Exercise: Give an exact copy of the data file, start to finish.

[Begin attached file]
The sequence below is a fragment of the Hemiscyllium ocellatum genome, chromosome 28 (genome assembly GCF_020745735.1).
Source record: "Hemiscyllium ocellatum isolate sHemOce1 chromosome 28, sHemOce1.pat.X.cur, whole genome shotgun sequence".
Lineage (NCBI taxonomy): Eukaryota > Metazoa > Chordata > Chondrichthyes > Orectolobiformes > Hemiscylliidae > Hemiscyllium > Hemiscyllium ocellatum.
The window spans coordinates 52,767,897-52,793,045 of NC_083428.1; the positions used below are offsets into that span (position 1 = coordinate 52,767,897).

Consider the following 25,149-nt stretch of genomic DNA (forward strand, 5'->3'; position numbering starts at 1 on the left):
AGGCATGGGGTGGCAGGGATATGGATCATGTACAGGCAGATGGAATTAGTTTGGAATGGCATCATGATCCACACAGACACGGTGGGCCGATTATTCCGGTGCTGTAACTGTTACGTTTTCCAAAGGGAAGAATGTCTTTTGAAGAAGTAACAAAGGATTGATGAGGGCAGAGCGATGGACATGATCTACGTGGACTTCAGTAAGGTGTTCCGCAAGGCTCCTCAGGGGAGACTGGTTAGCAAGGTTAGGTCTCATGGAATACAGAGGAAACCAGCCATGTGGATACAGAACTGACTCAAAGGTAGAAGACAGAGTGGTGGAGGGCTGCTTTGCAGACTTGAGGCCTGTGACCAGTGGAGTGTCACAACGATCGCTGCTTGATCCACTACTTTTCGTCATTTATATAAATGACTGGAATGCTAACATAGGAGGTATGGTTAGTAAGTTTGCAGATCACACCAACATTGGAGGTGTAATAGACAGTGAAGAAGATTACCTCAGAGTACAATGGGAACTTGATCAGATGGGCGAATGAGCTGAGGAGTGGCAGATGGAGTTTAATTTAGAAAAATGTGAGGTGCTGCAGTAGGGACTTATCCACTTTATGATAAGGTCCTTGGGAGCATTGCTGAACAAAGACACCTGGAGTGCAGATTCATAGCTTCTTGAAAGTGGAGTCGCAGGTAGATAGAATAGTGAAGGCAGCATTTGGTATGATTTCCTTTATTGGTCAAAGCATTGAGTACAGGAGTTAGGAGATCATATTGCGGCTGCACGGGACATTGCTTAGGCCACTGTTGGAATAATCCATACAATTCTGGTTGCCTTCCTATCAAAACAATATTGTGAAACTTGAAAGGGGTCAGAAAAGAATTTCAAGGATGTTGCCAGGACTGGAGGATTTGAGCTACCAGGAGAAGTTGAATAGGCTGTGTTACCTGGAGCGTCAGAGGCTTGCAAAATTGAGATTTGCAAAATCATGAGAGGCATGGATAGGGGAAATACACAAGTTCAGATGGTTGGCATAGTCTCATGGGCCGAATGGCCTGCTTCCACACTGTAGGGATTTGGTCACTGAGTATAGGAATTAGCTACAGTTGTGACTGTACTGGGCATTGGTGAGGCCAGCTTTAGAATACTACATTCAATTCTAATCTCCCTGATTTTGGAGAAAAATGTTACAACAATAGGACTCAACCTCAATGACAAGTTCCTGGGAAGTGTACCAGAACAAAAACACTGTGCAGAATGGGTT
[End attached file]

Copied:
The sequence below is a fragment of the Hemiscyllium ocellatum genome, chromosome 28 (genome assembly GCF_020745735.1).
Source record: "Hemiscyllium ocellatum isolate sHemOce1 chromosome 28, sHemOce1.pat.X.cur, whole genome shotgun sequence".
Lineage (NCBI taxonomy): Eukaryota > Metazoa > Chordata > Chondrichthyes > Orectolobiformes > Hemiscylliidae > Hemiscyllium > Hemiscyllium ocellatum.
The window spans coordinates 52,767,897-52,793,045 of NC_083428.1; the positions used below are offsets into that span (position 1 = coordinate 52,767,897).

Consider the following 25,149-nt stretch of genomic DNA (forward strand, 5'->3'; position numbering starts at 1 on the left):
AGGCATGGGGTGGCAGGGATATGGATCATGTACAGGCAGATGGAATTAGTTTGGAATGGCATCATGATCCACACAGACACGGTGGGCCGATTATTCCGGTGCTGTAACTGTTACGTTTTCCAAAGGGAAGAATGTCTTTTGAAGAAGTAACAAAGGATTGATGAGGGCAGAGCGATGGACATGATCTACGTGGACTTCAGTAAGGTGTTCCGCAAGGCTCCTCAGGGGAGACTGGTTAGCAAGGTTAGGTCTCATGGAATACAGAGGAAACCAGCCATGTGGATACAGAACTGACTCAAAGGTAGAAGACAGAGTGGTGGAGGGCTGCTTTGCAGACTTGAGGCCTGTGACCAGTGGAGTGTCACAACGATCGCTGCTTGATCCACTACTTTTCGTCATTTATATAAATGACTGGAATGCTAACATAGGAGGTATGGTTAGTAAGTTTGCAGATCACACCAACATTGGAGGTGTAATAGACAGTGAAGAAGATTACCTCAGAGTACAATGGGAACTTGATCAGATGGGCGAATGAGCTGAGGAGTGGCAGATGGAGTTTAATTTAGAAAAATGTGAGGTGCTGCAGTAGGGACTTATCCACTTTATGATAAGGTCCTTGGGAGCATTGCTGAACAAAGACACCTGGAGTGCAGATTCATAGCTTCTTGAAAGTGGAGTCGCAGGTAGATAGAATAGTGAAGGCAGCATTTGGTATGATTTCCTTTATTGGTCAAAGCATTGAGTACAGGAGTTAGGAGATCATATTGCGGCTGCACGGGACATTGCTTAGGCCACTGTTGGAATAATCCATACAATTCTGGTTGCCTTCCTATCAAAACAATATTGTGAAACTTGAAAGGGGTCAGAAAAGAATTTCAAGGATGTTGCCAGGACTGGAGGATTTGAGCTACCAGGAGAAGTTGAATAGGCTGTGTTACCTGGAGCGTCAGAGGCTTGCAAAATTGAGATTTGCAAAATCATGAGAGGCATGGATAGGGGAAATACACAAGTTCAGATGGTTGGCATAGTCTCATGGGCCGAATGGCCTGCTTCCACACTGTAGGGATTTGGTCACTGAGTATAGGAATTAGCTACAGTTGTGACTGTACTGGGCATTGGTGAGGCCAGCTTTAGAATACTACATTCAATTCTAATCTCCCTGATTTTGGAGAAAAATGTTACAACAATAGGACTCAACCTCAATGACAAGTTCCTGGGAAGTGTACCAGAACAAAAACACTGTGCAGAATGGGTT